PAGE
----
The UK government is said to be considering a £2 billion investment in Small Modular Reactors (SMR) which would blend atomic energy with renewable sources. If approved, the plans would see the government joining a consortium involving companies such as Rolls Royce, Laing O’Rourke and Atkins amongst others. The consortium hopes to build up to 16 SMR by 2050. The investment by the UK government would kickstart the initial programme and could see tax-payers gaining an equity stake in the programme.

In a recent speech to The Conservative Party, Prime Minister Boris Johnson said that he wants the Uk to be a “world leader in a low-cost, clean powered generation”. He then went on to add “Imagine that future with high-skilled, green-collar jobs in wind, in solar, in nuclear, in hydrogen and in carbon capture and storage”. The government has previously said that it is committed to using nuclear power when it is generated by low carbon emission methods. 

As part of the plans which are currently being discussed, Small Modular Reactors would be built on an assembly line before being moved to their final location. The first SMR is expected to cost over £2 billion to build and there are hopes to have it online by 2029 with each unit having a life expectancy of up to 60 years.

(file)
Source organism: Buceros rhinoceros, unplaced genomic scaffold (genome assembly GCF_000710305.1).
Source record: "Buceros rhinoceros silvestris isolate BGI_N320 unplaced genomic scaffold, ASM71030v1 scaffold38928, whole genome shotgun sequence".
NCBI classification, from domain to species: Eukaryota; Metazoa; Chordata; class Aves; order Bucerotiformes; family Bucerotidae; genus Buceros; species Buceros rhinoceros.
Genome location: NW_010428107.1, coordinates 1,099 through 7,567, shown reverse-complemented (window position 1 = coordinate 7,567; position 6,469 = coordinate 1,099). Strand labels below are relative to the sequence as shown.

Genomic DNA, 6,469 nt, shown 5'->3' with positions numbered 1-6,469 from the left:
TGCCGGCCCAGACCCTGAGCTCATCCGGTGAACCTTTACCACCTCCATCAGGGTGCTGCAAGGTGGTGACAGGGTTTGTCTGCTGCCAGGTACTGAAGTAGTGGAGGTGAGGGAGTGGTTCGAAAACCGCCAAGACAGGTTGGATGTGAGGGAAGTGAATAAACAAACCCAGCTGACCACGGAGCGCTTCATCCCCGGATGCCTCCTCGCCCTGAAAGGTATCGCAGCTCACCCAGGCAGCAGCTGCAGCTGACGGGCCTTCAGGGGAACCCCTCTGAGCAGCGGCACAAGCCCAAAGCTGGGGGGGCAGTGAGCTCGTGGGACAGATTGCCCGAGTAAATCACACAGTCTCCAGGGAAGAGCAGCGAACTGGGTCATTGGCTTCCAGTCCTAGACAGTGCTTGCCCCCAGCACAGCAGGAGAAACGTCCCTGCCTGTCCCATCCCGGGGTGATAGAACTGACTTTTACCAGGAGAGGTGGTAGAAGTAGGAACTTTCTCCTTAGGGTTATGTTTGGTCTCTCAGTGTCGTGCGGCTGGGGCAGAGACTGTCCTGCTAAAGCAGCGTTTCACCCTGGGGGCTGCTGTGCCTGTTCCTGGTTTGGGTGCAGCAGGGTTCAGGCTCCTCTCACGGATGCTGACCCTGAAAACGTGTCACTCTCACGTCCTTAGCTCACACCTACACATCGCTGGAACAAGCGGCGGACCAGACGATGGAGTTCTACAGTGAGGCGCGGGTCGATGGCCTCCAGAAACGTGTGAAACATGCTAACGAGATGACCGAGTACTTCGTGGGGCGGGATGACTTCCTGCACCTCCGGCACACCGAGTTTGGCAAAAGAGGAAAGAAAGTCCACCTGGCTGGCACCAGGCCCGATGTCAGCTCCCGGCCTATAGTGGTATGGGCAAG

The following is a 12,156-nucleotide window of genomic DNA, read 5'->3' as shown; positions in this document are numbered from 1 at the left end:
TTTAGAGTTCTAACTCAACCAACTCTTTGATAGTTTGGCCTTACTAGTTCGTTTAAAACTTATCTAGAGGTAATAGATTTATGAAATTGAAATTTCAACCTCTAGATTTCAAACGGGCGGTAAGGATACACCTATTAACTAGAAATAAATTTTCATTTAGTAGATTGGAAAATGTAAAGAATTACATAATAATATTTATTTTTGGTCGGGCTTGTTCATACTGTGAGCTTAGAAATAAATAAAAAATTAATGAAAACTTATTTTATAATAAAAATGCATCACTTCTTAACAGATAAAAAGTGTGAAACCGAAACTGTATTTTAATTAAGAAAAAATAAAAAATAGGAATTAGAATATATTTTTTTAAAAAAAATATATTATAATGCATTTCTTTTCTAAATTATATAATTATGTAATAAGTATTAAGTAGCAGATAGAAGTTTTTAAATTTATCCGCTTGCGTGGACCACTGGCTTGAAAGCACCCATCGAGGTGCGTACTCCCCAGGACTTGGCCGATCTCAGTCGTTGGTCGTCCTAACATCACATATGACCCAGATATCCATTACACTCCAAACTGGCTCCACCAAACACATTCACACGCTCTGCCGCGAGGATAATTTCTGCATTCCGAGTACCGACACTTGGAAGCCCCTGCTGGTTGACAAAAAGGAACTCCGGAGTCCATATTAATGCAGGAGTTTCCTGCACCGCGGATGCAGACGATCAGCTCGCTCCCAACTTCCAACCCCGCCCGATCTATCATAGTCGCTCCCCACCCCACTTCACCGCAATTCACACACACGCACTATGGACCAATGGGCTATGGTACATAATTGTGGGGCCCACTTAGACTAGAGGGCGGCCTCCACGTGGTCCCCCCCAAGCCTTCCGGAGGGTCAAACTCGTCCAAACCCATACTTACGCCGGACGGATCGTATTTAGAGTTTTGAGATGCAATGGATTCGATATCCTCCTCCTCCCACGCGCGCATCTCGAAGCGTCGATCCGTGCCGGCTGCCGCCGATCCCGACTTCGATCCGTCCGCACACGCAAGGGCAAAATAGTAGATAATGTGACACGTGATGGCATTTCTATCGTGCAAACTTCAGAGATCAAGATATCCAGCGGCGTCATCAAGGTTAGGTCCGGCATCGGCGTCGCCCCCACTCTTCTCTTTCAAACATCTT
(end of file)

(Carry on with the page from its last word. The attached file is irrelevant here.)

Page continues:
Designs are expected to be finalised for the SMR by early next year, when the consortium hopes to launch the 4-year licensing process and begin recruiting workers. When complete, the programme could employ up to 40,000 people. 

A final decision regarding the government’s involvement in the scheme is reliant on the Treasury’s multi-year spending review which is due in December.